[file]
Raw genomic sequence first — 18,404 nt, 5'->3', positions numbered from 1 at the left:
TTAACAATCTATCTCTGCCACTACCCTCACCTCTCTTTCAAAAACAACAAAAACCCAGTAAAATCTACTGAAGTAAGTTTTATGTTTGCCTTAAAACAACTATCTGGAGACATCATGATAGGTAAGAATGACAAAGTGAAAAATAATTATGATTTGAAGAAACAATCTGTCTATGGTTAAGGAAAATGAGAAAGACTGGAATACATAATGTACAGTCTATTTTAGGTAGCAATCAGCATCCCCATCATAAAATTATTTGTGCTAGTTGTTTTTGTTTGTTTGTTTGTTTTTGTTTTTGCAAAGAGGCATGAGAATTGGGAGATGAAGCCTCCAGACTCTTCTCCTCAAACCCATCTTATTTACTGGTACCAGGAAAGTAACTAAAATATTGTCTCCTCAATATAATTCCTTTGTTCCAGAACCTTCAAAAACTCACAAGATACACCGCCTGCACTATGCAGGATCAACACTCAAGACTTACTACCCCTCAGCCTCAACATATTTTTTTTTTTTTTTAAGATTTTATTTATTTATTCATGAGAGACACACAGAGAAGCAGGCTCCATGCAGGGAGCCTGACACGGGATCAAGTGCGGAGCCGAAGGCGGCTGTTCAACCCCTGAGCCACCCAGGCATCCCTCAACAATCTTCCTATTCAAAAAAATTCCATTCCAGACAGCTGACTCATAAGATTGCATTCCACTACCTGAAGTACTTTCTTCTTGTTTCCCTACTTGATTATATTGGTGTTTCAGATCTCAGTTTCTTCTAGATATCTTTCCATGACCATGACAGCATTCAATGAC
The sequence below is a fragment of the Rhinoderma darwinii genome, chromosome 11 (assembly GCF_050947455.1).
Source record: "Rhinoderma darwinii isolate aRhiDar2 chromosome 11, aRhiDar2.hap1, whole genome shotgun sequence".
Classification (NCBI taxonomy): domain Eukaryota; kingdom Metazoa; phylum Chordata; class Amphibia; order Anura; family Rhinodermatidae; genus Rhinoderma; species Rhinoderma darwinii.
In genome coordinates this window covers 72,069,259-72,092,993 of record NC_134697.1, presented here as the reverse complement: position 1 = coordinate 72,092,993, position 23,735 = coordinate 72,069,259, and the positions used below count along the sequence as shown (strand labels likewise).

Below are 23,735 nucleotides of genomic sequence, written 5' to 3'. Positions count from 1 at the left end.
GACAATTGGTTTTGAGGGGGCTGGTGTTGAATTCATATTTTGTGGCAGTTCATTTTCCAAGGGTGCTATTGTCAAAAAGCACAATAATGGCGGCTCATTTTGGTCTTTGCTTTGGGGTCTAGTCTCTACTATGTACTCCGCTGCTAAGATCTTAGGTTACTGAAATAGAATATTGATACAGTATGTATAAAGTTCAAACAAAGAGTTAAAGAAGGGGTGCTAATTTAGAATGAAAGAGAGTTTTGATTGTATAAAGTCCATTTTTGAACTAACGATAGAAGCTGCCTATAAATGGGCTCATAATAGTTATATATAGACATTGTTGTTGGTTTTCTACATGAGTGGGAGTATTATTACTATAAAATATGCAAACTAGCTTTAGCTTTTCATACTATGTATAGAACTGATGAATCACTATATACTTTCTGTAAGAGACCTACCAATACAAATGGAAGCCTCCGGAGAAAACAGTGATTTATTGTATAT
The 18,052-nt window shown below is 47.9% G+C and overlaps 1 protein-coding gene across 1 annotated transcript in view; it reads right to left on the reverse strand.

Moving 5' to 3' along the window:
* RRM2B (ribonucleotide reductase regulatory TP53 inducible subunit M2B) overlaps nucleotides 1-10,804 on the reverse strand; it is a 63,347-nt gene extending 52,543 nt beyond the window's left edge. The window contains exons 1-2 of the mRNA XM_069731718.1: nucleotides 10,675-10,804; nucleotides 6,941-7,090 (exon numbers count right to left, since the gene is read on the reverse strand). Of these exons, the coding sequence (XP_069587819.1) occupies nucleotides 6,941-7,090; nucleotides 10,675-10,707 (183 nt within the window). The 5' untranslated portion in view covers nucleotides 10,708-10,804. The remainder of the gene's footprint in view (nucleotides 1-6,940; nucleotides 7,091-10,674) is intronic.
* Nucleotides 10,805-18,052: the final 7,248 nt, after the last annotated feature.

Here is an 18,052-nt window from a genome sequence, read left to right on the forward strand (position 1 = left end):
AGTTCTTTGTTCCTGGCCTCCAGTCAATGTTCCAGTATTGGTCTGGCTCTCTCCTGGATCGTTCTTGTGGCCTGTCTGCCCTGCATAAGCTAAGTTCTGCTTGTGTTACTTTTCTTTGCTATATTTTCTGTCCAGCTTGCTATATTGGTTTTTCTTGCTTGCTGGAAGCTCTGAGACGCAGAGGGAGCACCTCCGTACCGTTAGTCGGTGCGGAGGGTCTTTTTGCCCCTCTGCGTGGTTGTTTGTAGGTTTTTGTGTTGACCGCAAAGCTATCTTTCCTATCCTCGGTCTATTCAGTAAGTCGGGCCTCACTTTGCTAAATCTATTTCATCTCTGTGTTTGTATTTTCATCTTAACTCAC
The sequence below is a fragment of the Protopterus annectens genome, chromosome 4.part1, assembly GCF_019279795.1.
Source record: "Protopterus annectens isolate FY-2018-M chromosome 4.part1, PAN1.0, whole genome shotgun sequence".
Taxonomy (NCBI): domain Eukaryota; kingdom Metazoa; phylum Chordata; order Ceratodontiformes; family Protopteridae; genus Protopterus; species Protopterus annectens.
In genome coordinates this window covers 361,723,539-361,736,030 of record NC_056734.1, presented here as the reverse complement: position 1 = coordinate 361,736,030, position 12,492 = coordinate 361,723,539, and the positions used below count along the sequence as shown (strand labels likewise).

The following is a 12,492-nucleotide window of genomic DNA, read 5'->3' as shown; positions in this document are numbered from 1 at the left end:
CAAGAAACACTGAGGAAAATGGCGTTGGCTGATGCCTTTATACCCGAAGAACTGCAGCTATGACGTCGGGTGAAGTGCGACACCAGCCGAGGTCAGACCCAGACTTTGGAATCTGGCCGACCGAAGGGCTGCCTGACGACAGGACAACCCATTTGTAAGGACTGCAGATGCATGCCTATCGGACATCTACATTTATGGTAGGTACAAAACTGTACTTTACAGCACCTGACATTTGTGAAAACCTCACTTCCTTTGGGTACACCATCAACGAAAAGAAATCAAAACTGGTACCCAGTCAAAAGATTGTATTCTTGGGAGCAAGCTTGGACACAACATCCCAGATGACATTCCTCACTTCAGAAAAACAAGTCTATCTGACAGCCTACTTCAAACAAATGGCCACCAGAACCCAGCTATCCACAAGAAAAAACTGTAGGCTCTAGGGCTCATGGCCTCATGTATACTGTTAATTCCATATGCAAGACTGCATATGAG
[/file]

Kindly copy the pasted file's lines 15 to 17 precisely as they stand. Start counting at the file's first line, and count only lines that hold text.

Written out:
The sequence below is a fragment of the Protopterus annectens genome, chromosome 4.part1, assembly GCF_019279795.1.
Source record: "Protopterus annectens isolate FY-2018-M chromosome 4.part1, PAN1.0, whole genome shotgun sequence".
Taxonomy (NCBI): domain Eukaryota; kingdom Metazoa; phylum Chordata; order Ceratodontiformes; family Protopteridae; genus Protopterus; species Protopterus annectens.